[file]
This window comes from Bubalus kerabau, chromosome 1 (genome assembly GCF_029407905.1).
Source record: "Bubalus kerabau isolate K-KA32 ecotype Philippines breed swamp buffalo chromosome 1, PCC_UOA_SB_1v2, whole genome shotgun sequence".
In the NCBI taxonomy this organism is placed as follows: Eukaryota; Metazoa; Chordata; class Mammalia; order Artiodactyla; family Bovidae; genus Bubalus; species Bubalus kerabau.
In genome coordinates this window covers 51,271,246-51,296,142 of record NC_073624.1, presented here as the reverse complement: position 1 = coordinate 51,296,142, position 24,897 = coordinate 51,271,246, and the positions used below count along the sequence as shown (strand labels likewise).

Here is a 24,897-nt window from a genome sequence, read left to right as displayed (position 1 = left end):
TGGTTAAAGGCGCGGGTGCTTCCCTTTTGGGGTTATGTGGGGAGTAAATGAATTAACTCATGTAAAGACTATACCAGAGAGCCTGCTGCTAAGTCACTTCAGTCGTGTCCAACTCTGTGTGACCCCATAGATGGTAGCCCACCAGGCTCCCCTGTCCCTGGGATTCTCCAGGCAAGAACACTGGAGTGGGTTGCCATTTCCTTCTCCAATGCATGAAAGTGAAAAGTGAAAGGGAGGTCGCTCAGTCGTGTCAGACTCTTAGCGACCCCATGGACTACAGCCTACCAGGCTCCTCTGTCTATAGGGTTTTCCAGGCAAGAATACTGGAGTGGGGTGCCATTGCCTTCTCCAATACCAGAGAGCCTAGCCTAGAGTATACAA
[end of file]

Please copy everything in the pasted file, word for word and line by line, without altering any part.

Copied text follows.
This window comes from Bubalus kerabau, chromosome 1 (genome assembly GCF_029407905.1).
Source record: "Bubalus kerabau isolate K-KA32 ecotype Philippines breed swamp buffalo chromosome 1, PCC_UOA_SB_1v2, whole genome shotgun sequence".
In the NCBI taxonomy this organism is placed as follows: Eukaryota; Metazoa; Chordata; class Mammalia; order Artiodactyla; family Bovidae; genus Bubalus; species Bubalus kerabau.
In genome coordinates this window covers 51,271,246-51,296,142 of record NC_073624.1, presented here as the reverse complement: position 1 = coordinate 51,296,142, position 24,897 = coordinate 51,271,246, and the positions used below count along the sequence as shown (strand labels likewise).

Here is a 24,897-nt window from a genome sequence, read left to right as displayed (position 1 = left end):
TGGTTAAAGGCGCGGGTGCTTCCCTTTTGGGGTTATGTGGGGAGTAAATGAATTAACTCATGTAAAGACTATACCAGAGAGCCTGCTGCTAAGTCACTTCAGTCGTGTCCAACTCTGTGTGACCCCATAGATGGTAGCCCACCAGGCTCCCCTGTCCCTGGGATTCTCCAGGCAAGAACACTGGAGTGGGTTGCCATTTCCTTCTCCAATGCATGAAAGTGAAAAGTGAAAGGGAGGTCGCTCAGTCGTGTCAGACTCTTAGCGACCCCATGGACTACAGCCTACCAGGCTCCTCTGTCTATAGGGTTTTCCAGGCAAGAATACTGGAGTGGGGTGCCATTGCCTTCTCCAATACCAGAGAGCCTAGCCTAGAGTATACAA